Genre: historical fiction, classic, adventure
Falsely accused of treason, the young sailor Edmond Dantes is arrested on his wedding day and imprisoned in the island fortress of the Chateau d’If. After a dramatic escape, he sets out to discover the fabulous treasure of Monte Cristo and avenge himself on his enemies.
One of my favourite classics that is the ultimate adventure and revenge book – I love it and I recommend it to all readers. Read the unabridged version and don’t despair at the intimidating number of pages. This book reads easy and never loses the pacing – Edmond is point centre at all times even if the book focuses on other characters. He’s like a spectre lying over everything, observing all and missing nothing at all. You got to give it to him – he’s the one laughing the last and therefore the merriest.
“How did I escape? With difficulty. How did I plan this moment? With pleasure. ”
You’ll love the way Edmond tricks his old enemies and the lengths he goes to in order to piece together what had happened in the years he spent in prison. He’s a great detective but despite the power money gives to him, he’s also a shrewd investor. He may live in luxury, but he’s not just throwing money away because he can – he is generous, but not stupid. Of course the sums he operates with are stupendous and that’s also part of his charm and mystique.
“Hatred is blind; rage carries you away; and he who pours out vengeance runs the risk of tasting a bitter draught.”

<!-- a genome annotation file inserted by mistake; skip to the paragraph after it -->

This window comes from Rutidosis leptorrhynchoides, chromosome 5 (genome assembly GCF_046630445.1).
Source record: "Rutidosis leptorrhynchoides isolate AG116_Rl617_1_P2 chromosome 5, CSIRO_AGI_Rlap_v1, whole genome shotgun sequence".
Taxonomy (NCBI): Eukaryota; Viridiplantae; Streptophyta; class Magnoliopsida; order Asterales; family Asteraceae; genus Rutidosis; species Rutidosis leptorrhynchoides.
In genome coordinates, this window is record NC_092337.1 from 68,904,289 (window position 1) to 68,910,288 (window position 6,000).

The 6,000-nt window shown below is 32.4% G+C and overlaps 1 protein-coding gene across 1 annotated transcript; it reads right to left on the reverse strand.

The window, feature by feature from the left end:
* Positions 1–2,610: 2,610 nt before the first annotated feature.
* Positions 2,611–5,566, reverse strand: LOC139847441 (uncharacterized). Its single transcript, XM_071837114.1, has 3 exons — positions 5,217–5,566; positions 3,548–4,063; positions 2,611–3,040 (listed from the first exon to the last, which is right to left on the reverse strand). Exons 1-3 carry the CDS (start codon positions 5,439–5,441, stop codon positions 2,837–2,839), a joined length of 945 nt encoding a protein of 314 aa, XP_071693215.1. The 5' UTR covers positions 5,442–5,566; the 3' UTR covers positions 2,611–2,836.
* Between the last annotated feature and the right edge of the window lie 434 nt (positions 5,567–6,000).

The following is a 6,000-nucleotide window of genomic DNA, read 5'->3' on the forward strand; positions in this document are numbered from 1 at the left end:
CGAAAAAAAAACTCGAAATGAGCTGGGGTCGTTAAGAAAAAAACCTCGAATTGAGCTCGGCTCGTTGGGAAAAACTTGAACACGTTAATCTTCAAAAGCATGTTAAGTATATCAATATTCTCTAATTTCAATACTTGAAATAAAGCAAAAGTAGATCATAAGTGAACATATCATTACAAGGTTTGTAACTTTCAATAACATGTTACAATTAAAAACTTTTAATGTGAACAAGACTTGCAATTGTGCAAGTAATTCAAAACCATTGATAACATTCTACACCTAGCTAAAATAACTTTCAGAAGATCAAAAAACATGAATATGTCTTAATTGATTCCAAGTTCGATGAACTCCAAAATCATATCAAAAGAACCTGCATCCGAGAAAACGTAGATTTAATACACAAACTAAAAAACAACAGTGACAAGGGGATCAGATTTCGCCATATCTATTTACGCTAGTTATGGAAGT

You’ll enjoy the maturation he achieves under the tutelage of a fellow prisoner. That old priest is brutal with his comments and verbal lashings when the young and naïve Edmond says things that clearly show he doesn’t understand the darker nature of people. But he learns and loses some of this spark that made him so unique and liked. The constant struggle between the old Edmond who loves unconditionally and the calculating and manipulative Count is a marvel. You may know he’s got every right to punish those people for their crimes, but you also despair he’s courting his own ruin.
“There is neither happiness nor unhappiness in this world; there is only the comparison of one state with another. Only a man who has felt ultimate despair is capable of feeling ultimate bliss. It is necessary to have wished for death in order to know how good it is to live…..the sum of all human wisdom will be contained in these two words: Wait and Hope.”
The villains are ordinary people blinded by greed and ambition. Most of them profit from underhanded deals, oppression, manipulation, and general narcissistic behaviour. What is surprising though is that not one of them is truly happy. The secrets and dark actions from their past are their jailors in a far harsher sense than Edmond ever was in that fortress. Edmond has always enjoyed more freedom than them – it was freedom of a clear conscience.
You’ll find your own favourite characters and side-plots, but I bet you’ll cheer on our Count in his epic journey towards a new life. There are lots of voyages, mysteries, funny tales, and grand societies to entertain everyone. What more do you need of a book?